I’m just happy to steal your suggestions. I guess my last lecture would be the last plagiarized lecture.
    This is amazing. I have much food for thought.

  • Jenn @ Juggling Life

    April 11, 2008 at 11:34 pm

    This is on my mind constantly as I lost my 41 year old sister to cancer in January and a very dear friend is facing his impending death from cancer at 46. The Last Lecture was wonderful, his children are blessed to have a dad that could be so clear thinking and articulate at a time when most people cannot fully grasp that they will not live.

  • Jen @ amazingtrips

    April 12, 2008 at 2:03 am

    I’m so glad I started a blog for this very reason. Hopefully, as our children grow older, they will go back and read the stories that I wrote about them in their youth and feel the overwhelming love and insanity they brought in to my world. For my 100th blog posting, I wrote 100 tips that I hope our children will carry with them in life.
    The Pausch video is a real tear jerker and yet, such an amazing reminder of how precious our time on earth is.

  • Krisco

    April 12, 2008 at 4:31 am

    Nice job Alice. I think that’s beautiful.

  • Rose

    April 12, 2008 at 6:16 am

    Not having any children, and not planning on having any, but I found this post very interesting. While neither of my parents on their way out, I think they have already told me what they want me to know:
    1) Be honest. No exceptions.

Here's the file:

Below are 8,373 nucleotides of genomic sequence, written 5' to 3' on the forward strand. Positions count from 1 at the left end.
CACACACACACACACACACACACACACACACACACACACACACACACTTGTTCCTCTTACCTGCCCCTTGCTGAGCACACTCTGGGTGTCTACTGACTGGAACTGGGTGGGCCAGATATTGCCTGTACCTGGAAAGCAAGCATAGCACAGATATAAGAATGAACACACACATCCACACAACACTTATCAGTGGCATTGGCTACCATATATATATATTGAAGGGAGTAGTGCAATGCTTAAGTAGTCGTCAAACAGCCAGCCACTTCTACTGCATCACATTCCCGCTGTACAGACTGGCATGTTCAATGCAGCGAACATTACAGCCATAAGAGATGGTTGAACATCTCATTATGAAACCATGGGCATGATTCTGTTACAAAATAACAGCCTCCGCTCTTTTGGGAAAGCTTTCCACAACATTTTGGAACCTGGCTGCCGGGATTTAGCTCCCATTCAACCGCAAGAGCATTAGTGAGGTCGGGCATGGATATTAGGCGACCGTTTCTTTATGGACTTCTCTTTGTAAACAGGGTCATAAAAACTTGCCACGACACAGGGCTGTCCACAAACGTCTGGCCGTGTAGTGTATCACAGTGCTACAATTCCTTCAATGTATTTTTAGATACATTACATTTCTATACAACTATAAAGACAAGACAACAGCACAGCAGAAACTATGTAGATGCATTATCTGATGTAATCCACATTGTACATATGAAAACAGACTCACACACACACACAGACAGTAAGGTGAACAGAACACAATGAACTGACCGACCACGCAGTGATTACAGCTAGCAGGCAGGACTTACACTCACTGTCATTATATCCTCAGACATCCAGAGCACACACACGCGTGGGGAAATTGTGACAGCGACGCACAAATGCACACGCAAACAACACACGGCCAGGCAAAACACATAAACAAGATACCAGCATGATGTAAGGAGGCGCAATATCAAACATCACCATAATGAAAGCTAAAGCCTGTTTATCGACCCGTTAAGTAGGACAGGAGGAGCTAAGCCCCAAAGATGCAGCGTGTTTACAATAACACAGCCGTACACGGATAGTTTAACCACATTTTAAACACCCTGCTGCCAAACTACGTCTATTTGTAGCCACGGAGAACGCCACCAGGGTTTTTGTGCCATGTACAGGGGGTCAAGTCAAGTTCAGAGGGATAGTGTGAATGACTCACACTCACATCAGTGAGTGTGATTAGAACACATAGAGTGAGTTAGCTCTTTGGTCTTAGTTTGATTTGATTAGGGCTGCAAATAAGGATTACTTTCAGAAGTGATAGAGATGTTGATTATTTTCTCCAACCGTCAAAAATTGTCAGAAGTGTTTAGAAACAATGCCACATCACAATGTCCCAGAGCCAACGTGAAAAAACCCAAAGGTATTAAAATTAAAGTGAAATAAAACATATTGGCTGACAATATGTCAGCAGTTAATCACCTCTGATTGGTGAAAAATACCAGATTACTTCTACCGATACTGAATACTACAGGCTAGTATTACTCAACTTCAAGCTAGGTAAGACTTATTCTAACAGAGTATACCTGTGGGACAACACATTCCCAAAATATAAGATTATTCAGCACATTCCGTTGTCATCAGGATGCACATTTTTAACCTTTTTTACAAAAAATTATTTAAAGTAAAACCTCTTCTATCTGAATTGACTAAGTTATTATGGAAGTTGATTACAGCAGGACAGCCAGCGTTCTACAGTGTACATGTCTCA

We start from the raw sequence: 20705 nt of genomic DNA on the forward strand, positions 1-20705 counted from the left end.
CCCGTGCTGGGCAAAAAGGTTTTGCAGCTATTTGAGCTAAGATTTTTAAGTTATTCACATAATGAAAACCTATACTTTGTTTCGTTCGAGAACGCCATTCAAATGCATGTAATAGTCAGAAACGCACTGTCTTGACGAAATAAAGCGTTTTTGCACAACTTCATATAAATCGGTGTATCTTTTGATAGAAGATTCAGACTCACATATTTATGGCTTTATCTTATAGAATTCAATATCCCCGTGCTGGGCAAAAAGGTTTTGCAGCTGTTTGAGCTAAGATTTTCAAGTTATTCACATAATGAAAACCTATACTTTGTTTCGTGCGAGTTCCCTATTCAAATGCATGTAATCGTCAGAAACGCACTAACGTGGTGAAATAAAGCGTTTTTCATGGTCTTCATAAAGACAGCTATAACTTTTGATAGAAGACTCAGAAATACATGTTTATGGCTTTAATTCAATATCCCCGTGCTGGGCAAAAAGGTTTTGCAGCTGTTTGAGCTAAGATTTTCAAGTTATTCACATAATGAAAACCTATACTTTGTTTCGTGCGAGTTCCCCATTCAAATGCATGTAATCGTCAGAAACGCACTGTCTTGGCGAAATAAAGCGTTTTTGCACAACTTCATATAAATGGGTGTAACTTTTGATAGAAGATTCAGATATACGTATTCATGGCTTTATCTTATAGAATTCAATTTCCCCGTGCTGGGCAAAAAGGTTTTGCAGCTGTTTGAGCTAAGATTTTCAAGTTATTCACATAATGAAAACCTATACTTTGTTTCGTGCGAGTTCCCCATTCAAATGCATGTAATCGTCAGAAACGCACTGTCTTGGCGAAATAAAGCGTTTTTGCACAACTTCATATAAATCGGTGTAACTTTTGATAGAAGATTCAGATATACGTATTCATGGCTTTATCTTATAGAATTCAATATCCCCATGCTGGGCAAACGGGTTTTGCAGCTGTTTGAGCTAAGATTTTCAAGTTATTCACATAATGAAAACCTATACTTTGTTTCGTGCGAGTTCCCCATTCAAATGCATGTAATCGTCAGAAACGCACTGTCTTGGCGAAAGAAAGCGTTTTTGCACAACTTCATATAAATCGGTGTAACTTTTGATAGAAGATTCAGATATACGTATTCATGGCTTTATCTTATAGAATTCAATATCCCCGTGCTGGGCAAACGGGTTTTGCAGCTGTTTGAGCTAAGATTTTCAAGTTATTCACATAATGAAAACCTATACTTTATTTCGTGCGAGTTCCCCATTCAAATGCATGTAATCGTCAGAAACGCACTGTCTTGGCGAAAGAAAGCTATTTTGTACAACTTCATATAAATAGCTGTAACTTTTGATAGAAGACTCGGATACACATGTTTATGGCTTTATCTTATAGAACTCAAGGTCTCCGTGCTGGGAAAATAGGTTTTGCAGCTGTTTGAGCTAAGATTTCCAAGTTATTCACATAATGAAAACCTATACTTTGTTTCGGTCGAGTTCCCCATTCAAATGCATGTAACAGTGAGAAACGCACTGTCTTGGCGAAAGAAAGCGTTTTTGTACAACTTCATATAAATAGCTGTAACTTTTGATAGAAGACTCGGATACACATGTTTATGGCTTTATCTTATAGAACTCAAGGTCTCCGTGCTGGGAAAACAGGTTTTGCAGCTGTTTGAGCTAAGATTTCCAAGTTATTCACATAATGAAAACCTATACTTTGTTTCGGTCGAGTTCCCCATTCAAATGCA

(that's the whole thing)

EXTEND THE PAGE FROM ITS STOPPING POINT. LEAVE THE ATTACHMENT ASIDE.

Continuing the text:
2) Work hard, even if everyone around you is barely trying.
    3) Share your feelings when they are hurt.
    4) Don’t let others dictate your life for you.
    5) When in doubt, add garlic to any recipe.
    Of course, these are just a handful, and I could go on and on. But I want, because I don’t want this to turn into a full post.
    Recently found this blog from your other site at Am enjoying it immensely, even though I don’t have children. Keep up the good work!

  • Holly

    April 12, 2008 at 8:46 am

    These lists are great- I love pay attention, respect your feelings, be around people who make you feel good. I so hope my son grows up with a strong sense of self and good common sense. I guess along those lines I would add trust your instincts and think for yourself.
    Suburban Correspondent- I have to say that your comment practically made me fall on the floor! I was laughing so hard. I swear, that’s one of about 200 things that can keep me up at night. What if I die tomorrow? All of our photos are completely disorganized! I must stop putting that off.

  • braine

    April 12, 2008 at 10:47 pm

    Grow a few things to eat.
    I know that doesn’t sound like much, but we all eat, and it all comes out of the ground. It’s probably wise to understand that connection as you go through life.

  • Lacey Jane

    April 13, 2008 at 3:16 am